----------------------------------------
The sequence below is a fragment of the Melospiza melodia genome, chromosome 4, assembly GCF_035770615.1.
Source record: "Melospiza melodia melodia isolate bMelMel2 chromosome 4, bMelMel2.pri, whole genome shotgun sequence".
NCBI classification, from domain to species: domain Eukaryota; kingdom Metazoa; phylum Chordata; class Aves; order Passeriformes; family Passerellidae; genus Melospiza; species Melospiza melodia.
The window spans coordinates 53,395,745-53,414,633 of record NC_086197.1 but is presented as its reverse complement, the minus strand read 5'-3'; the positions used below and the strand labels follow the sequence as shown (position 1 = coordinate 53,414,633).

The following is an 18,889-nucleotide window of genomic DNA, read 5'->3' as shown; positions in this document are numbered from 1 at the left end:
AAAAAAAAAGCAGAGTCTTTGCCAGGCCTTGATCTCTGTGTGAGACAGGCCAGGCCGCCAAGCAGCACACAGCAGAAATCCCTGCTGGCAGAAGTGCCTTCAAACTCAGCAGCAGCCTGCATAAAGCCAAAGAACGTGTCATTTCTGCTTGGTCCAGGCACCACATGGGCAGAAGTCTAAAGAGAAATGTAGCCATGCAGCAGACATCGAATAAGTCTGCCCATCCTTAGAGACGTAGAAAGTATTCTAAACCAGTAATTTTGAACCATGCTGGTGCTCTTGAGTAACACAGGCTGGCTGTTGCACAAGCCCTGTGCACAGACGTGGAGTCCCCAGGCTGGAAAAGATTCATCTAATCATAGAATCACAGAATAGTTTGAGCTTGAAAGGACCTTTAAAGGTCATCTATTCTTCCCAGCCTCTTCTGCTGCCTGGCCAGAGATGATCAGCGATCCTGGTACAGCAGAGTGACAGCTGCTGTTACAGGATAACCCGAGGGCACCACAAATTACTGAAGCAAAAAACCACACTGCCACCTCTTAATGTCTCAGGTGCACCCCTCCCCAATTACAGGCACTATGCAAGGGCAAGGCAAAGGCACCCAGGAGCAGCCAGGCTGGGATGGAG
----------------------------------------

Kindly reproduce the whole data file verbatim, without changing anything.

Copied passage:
The sequence below is a fragment of the Melospiza melodia genome, chromosome 4, assembly GCF_035770615.1.
Source record: "Melospiza melodia melodia isolate bMelMel2 chromosome 4, bMelMel2.pri, whole genome shotgun sequence".
NCBI classification, from domain to species: domain Eukaryota; kingdom Metazoa; phylum Chordata; class Aves; order Passeriformes; family Passerellidae; genus Melospiza; species Melospiza melodia.
The window spans coordinates 53,395,745-53,414,633 of record NC_086197.1 but is presented as its reverse complement, the minus strand read 5'-3'; the positions used below and the strand labels follow the sequence as shown (position 1 = coordinate 53,414,633).

The following is an 18,889-nucleotide window of genomic DNA, read 5'->3' as shown; positions in this document are numbered from 1 at the left end:
AAAAAAAAAGCAGAGTCTTTGCCAGGCCTTGATCTCTGTGTGAGACAGGCCAGGCCGCCAAGCAGCACACAGCAGAAATCCCTGCTGGCAGAAGTGCCTTCAAACTCAGCAGCAGCCTGCATAAAGCCAAAGAACGTGTCATTTCTGCTTGGTCCAGGCACCACATGGGCAGAAGTCTAAAGAGAAATGTAGCCATGCAGCAGACATCGAATAAGTCTGCCCATCCTTAGAGACGTAGAAAGTATTCTAAACCAGTAATTTTGAACCATGCTGGTGCTCTTGAGTAACACAGGCTGGCTGTTGCACAAGCCCTGTGCACAGACGTGGAGTCCCCAGGCTGGAAAAGATTCATCTAATCATAGAATCACAGAATAGTTTGAGCTTGAAAGGACCTTTAAAGGTCATCTATTCTTCCCAGCCTCTTCTGCTGCCTGGCCAGAGATGATCAGCGATCCTGGTACAGCAGAGTGACAGCTGCTGTTACAGGATAACCCGAGGGCACCACAAATTACTGAAGCAAAAAACCACACTGCCACCTCTTAATGTCTCAGGTGCACCCCTCCCCAATTACAGGCACTATGCAAGGGCAAGGCAAAGGCACCCAGGAGCAGCCAGGCTGGGATGGAG